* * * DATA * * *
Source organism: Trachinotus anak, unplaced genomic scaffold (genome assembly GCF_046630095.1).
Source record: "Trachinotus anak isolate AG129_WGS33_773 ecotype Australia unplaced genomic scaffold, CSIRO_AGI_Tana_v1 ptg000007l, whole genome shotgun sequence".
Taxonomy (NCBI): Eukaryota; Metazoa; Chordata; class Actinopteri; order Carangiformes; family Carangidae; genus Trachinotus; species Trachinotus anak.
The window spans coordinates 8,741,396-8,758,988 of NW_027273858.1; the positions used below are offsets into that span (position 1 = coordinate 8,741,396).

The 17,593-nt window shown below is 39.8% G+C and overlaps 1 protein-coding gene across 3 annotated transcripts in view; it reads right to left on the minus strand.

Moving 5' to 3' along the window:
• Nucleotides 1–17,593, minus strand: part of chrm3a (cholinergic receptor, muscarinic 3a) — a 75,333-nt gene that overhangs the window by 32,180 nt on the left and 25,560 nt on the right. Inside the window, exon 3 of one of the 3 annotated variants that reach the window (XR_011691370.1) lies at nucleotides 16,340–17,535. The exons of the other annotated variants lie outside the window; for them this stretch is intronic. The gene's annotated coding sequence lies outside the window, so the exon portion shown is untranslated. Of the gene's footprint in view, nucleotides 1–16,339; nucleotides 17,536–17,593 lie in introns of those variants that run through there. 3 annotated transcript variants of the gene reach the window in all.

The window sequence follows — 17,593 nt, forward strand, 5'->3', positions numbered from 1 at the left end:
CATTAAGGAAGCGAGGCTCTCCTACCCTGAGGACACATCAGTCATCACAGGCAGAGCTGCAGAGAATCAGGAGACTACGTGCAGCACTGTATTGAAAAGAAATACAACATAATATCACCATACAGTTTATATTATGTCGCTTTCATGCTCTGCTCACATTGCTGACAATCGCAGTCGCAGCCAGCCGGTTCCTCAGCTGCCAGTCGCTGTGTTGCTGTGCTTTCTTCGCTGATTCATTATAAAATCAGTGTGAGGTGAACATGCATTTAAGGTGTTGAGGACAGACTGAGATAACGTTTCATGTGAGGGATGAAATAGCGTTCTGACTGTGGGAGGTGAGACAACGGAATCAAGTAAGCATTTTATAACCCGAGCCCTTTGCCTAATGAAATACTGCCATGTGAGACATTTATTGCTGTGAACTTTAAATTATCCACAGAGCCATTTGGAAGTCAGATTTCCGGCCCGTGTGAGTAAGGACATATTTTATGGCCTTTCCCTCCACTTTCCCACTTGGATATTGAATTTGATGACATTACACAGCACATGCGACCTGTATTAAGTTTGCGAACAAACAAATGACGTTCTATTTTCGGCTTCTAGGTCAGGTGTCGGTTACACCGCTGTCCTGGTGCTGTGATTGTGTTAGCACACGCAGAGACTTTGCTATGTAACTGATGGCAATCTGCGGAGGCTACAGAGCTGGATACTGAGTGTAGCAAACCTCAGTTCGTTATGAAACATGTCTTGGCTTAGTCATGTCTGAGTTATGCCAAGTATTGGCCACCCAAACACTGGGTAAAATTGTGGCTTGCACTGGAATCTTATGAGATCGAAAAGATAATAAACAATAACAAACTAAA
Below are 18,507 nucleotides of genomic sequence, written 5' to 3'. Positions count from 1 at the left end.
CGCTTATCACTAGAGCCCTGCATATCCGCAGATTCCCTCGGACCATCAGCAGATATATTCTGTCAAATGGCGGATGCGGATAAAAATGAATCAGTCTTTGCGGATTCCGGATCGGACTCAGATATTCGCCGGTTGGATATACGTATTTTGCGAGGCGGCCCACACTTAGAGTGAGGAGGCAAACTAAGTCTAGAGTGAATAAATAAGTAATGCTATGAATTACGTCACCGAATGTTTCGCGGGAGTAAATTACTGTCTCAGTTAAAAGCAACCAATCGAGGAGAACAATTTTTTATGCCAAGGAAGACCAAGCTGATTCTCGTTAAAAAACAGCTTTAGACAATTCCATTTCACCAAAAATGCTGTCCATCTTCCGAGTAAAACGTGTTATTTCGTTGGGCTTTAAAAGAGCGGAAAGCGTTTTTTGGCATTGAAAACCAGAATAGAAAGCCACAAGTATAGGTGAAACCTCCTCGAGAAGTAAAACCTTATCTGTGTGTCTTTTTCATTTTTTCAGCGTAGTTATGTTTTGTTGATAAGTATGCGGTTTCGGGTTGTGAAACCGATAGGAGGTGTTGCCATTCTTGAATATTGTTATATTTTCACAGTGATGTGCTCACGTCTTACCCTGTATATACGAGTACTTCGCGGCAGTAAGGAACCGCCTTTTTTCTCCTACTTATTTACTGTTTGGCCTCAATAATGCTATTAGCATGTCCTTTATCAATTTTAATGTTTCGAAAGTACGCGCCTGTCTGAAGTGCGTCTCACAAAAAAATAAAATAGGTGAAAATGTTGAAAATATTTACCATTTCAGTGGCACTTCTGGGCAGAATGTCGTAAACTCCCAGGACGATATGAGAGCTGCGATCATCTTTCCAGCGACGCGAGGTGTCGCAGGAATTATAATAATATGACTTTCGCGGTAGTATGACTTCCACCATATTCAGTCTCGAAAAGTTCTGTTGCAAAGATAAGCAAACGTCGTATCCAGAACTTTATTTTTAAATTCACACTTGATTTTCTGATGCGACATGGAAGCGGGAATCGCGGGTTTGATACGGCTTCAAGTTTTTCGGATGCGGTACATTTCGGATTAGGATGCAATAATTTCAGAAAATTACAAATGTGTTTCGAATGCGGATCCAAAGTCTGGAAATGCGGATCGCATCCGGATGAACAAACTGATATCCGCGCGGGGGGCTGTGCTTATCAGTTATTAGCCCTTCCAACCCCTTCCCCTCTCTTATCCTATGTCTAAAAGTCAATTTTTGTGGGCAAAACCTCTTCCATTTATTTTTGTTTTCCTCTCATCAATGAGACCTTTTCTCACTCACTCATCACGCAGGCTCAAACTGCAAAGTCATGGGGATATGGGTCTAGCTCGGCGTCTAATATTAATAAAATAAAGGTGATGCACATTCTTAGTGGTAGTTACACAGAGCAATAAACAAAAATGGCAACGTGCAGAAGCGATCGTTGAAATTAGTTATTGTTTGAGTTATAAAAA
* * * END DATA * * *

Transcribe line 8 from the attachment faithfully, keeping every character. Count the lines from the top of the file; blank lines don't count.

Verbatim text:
The window sequence follows — 17,593 nt, forward strand, 5'->3', positions numbered from 1 at the left end: